A number of proposed law changes have been accepted today by the RFL based on recommendations from the sport’s Brain Health and Clinical Advisory Group Sub-Committees, however one recommendation stands out more than others.
Plenty of the amendments surround the legal tackle height and the fact that it is set to be reduced, something that we’ve seen happen in rugby union and now the 13-player code follows suit.
There are also changes in which age groups can play contact rugby and those that should be limited to just tag or touch rugby instead, all with the clear focus of player safety being at the heart of it.
One peculiar potential change though focuses on ‘ankle tap’ style tackles, the 2017 World Cup final being infamous for the last gasp ankle tap on a rampaging Kallum Watkins.
Just after the hour mark in that World Cup final between England and Australia, with the score at 6-0 to the Aussies, Watkins made a line break but was brought down by the slightest of ankle taps from Josh Dugan.
The game remained without score for the final quarter of an hour and saw England lose out 6-0 in a nail-biter, Dugan’s ankle tap being the game winning play for the Australians.
It is now being proposed that the ankle tap be outlawed per these new rules under recommendation 19. The recommendation is titled ‘Consideration of other law modifications’ and cites nine different elements of the game.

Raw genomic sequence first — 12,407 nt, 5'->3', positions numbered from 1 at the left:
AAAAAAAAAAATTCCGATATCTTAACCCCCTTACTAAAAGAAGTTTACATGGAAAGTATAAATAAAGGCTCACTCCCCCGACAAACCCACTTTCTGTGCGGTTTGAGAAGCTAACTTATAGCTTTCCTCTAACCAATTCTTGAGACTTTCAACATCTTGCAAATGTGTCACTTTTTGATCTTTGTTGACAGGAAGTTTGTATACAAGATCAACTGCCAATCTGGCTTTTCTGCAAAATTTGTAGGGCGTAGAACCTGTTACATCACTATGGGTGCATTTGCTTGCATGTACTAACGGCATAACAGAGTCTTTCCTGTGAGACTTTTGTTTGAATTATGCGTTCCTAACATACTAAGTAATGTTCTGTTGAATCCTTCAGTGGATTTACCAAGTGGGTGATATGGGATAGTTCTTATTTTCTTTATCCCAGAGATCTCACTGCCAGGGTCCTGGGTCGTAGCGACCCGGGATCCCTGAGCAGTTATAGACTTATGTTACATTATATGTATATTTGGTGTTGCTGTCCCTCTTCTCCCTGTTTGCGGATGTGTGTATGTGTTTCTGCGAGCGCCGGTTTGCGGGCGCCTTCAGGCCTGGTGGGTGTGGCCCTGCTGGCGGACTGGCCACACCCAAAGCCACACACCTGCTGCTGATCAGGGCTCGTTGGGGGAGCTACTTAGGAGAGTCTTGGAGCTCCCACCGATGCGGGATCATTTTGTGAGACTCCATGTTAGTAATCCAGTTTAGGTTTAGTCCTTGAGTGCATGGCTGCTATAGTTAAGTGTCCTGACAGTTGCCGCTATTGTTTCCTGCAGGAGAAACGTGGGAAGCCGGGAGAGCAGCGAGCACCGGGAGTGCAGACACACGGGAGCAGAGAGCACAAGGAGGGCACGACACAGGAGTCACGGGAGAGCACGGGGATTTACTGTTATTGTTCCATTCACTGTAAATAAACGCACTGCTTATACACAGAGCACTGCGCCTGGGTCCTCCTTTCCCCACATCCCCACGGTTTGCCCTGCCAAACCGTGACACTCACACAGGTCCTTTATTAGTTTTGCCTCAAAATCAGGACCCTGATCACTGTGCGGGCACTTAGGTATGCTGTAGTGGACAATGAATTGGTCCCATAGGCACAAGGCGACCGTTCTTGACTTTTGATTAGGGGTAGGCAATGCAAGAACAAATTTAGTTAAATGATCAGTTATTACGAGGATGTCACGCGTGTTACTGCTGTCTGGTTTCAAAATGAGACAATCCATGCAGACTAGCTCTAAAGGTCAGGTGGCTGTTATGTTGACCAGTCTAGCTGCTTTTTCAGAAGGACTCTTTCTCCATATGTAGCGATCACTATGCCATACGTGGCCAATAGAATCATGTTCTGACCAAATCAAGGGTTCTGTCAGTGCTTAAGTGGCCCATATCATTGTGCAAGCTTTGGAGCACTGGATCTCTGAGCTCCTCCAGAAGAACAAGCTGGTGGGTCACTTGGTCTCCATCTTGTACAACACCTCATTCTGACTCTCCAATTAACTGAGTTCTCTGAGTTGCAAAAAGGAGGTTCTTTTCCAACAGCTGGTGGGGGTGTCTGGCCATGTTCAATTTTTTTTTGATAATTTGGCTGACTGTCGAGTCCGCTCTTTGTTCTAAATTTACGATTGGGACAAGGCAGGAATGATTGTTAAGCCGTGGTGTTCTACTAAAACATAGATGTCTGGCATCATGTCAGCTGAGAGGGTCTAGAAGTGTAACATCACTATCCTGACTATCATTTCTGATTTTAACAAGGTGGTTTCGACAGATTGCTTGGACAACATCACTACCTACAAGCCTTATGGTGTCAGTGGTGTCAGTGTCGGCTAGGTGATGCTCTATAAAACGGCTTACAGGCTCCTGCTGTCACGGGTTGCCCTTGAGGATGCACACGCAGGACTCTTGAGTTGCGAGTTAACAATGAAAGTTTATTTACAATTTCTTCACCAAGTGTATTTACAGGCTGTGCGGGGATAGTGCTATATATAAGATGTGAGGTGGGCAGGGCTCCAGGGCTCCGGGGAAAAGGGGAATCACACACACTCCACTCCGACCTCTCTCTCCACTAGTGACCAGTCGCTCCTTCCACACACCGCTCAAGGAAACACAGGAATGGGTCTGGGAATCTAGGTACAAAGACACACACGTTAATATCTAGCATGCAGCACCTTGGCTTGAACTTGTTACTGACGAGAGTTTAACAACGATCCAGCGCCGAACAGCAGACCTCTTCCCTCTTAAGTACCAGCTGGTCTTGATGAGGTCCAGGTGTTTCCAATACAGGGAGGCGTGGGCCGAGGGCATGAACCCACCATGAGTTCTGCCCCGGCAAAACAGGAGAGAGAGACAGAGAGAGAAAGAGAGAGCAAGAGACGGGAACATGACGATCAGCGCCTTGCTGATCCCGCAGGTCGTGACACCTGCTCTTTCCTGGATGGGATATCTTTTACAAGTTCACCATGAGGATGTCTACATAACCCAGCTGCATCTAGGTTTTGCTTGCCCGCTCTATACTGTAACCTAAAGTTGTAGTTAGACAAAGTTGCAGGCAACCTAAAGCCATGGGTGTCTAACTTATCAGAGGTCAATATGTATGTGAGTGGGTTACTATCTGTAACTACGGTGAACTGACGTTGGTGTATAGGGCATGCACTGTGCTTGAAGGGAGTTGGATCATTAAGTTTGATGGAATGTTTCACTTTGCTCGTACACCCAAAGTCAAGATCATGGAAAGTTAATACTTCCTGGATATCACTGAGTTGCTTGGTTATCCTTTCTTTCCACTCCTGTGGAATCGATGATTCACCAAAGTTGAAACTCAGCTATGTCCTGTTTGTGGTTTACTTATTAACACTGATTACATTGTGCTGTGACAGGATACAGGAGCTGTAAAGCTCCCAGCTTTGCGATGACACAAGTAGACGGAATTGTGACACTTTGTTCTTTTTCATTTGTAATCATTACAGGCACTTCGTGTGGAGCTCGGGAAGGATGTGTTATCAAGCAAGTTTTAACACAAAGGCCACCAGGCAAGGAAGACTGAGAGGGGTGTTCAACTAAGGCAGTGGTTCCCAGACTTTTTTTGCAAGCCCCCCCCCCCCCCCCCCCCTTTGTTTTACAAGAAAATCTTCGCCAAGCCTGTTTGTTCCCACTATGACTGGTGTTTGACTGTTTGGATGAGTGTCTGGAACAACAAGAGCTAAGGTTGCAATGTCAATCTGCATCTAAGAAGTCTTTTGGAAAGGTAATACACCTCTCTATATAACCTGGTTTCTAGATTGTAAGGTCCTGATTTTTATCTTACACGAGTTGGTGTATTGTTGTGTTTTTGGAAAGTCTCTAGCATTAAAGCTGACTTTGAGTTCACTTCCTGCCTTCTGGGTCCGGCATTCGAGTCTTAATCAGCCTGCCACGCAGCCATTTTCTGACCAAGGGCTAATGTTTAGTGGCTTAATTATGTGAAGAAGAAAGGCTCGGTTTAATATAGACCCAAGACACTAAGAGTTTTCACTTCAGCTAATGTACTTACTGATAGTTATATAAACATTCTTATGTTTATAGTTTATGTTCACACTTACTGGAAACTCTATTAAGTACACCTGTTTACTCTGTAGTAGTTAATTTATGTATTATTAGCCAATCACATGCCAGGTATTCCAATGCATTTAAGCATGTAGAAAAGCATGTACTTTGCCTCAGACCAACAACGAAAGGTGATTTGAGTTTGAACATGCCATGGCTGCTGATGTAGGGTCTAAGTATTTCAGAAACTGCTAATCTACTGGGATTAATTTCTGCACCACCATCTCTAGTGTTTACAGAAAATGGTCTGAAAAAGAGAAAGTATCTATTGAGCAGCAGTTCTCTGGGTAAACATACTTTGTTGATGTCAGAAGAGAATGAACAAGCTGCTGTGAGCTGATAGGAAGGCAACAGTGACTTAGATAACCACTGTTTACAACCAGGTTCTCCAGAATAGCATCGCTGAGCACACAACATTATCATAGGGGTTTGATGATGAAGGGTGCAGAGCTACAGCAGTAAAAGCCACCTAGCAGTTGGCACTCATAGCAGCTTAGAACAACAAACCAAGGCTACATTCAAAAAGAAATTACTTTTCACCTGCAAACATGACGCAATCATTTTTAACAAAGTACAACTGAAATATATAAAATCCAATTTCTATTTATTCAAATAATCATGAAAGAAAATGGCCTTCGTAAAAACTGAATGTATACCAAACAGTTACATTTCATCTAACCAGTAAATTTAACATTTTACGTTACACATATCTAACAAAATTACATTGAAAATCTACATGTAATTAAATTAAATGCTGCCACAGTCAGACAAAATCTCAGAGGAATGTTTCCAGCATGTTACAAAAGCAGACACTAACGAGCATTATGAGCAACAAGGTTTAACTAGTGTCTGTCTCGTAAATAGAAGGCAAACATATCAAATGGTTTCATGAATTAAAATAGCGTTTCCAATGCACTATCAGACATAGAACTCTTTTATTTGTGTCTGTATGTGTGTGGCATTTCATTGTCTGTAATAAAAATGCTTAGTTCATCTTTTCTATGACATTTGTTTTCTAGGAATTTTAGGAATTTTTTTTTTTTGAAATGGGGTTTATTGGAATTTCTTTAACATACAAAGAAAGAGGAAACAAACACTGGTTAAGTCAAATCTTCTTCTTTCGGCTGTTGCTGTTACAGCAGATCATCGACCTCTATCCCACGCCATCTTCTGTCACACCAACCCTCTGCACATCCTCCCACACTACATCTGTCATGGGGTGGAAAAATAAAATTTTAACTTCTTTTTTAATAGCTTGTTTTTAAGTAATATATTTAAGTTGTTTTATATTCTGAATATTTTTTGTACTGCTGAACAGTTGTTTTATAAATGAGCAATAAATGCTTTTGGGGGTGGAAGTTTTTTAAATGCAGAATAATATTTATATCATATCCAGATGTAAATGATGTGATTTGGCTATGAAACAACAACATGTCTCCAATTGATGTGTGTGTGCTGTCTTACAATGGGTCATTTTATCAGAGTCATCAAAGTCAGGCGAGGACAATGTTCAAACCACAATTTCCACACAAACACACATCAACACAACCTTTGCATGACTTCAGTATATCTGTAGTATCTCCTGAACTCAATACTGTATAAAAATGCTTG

They are; “five metre retreat, two player tackle, one marker, no lifting the ball carrier, no slinging/swinging/throwing players, no falling on a prone player, no ankle taps and uncontested scrums.”
Those recommendations are set to be trialled during the whole of the 2024 season at the community level and through all age groups, with the reason given explaining that it will: “Theoretically reduce fatigue and therefore potential concussion risk factors.”
It begs the question of what exactly should Josh Dugan have done in that two on one scenario if ankle taps were outlawed? How would that same scenario look if such laws are approved f0llowing this trial season?
The RFL had confirmed the full list of 44 recommendations earlier today, announcing them via their website with a statement explaining the process.
“The independent Board of the Rugby Football League have accepted 44 recommendations from the sport’s Brain Health and Clinical Advisory Group Sub-Committees, as the latest and most wide-ranging phase of the drive to make the sport safer and more accessible at all levels.
“The recommendations – which are detailed on the RFL website – include changes for the 2024 season to the Laws, the Operational Rules, to Medical / First-Aid standards, and Coaching / Performance interventions. This will affect all levels of the sport, from the Betfred Super Leagues (Men and Women) to Under-6s at community clubs, in different ways.”
For more information on the new recommendations, click here.